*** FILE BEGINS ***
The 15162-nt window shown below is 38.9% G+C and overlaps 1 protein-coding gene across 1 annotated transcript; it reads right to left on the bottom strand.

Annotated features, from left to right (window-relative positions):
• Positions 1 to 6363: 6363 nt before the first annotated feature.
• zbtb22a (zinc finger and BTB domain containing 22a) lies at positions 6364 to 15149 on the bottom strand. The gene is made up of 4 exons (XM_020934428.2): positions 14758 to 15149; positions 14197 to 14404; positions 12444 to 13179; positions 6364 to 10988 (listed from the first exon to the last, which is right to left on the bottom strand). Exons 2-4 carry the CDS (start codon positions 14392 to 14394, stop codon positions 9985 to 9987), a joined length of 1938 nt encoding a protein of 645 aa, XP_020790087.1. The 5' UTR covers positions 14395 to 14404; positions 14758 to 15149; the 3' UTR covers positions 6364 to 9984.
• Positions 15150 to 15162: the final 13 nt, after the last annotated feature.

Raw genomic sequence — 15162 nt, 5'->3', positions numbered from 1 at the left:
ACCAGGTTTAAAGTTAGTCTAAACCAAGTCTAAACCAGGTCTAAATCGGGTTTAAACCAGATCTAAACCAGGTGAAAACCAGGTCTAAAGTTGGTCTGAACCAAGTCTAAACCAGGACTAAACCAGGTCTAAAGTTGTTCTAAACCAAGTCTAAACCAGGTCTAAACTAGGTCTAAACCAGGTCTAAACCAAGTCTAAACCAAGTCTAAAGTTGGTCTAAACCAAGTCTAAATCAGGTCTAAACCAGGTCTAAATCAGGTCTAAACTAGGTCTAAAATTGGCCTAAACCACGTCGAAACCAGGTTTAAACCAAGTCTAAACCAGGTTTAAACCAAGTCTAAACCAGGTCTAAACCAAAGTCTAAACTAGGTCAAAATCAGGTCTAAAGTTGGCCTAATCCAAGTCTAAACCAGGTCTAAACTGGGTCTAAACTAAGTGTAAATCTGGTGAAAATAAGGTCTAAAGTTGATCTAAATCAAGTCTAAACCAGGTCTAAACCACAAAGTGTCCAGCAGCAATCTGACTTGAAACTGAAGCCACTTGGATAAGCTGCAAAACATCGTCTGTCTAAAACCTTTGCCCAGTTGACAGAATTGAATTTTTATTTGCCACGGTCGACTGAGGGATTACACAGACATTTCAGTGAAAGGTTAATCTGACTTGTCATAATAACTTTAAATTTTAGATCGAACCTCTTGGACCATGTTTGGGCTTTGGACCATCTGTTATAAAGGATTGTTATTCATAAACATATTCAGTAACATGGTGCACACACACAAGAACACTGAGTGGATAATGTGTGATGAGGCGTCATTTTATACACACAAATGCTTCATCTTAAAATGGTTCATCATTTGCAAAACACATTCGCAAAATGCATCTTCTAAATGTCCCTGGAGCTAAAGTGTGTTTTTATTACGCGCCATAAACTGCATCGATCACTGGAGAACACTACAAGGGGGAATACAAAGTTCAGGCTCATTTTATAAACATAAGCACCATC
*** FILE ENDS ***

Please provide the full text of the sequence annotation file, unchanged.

The 15162-nt window shown below is 38.9% G+C and overlaps 1 protein-coding gene across 1 annotated transcript; it reads right to left on the bottom strand.

Annotated features, from left to right (window-relative positions):
• Positions 1 to 6363: 6363 nt before the first annotated feature.
• zbtb22a (zinc finger and BTB domain containing 22a) lies at positions 6364 to 15149 on the bottom strand. The gene is made up of 4 exons (XM_020934428.2): positions 14758 to 15149; positions 14197 to 14404; positions 12444 to 13179; positions 6364 to 10988 (listed from the first exon to the last, which is right to left on the bottom strand). Exons 2-4 carry the CDS (start codon positions 14392 to 14394, stop codon positions 9985 to 9987), a joined length of 1938 nt encoding a protein of 645 aa, XP_020790087.1. The 5' UTR covers positions 14395 to 14404; positions 14758 to 15149; the 3' UTR covers positions 6364 to 9984.
• Positions 15150 to 15162: the final 13 nt, after the last annotated feature.

Raw genomic sequence — 15162 nt, 5'->3', positions numbered from 1 at the left:
ACCAGGTTTAAAGTTAGTCTAAACCAAGTCTAAACCAGGTCTAAATCGGGTTTAAACCAGATCTAAACCAGGTGAAAACCAGGTCTAAAGTTGGTCTGAACCAAGTCTAAACCAGGACTAAACCAGGTCTAAAGTTGTTCTAAACCAAGTCTAAACCAGGTCTAAACTAGGTCTAAACCAGGTCTAAACCAAGTCTAAACCAAGTCTAAAGTTGGTCTAAACCAAGTCTAAATCAGGTCTAAACCAGGTCTAAATCAGGTCTAAACTAGGTCTAAAATTGGCCTAAACCACGTCGAAACCAGGTTTAAACCAAGTCTAAACCAGGTTTAAACCAAGTCTAAACCAGGTCTAAACCAAAGTCTAAACTAGGTCAAAATCAGGTCTAAAGTTGGCCTAATCCAAGTCTAAACCAGGTCTAAACTGGGTCTAAACTAAGTGTAAATCTGGTGAAAATAAGGTCTAAAGTTGATCTAAATCAAGTCTAAACCAGGTCTAAACCACAAAGTGTCCAGCAGCAATCTGACTTGAAACTGAAGCCACTTGGATAAGCTGCAAAACATCGTCTGTCTAAAACCTTTGCCCAGTTGACAGAATTGAATTTTTATTTGCCACGGTCGACTGAGGGATTACACAGACATTTCAGTGAAAGGTTAATCTGACTTGTCATAATAACTTTAAATTTTAGATCGAACCTCTTGGACCATGTTTGGGCTTTGGACCATCTGTTATAAAGGATTGTTATTCATAAACATATTCAGTAACATGGTGCACACACACAAGAACACTGAGTGGATAATGTGTGATGAGGCGTCATTTTATACACACAAATGCTTCATCTTAAAATGGTTCATCATTTGCAAAACACATTCGCAAAATGCATCTTCTAAATGTCCCTGGAGCTAAAGTGTGTTTTTATTACGCGCCATAAACTGCATCGATCACTGGAGAACACTACAAGGGGGAATACAAAGTTCAGGCTCATTTTATAAACATAAGCACCATC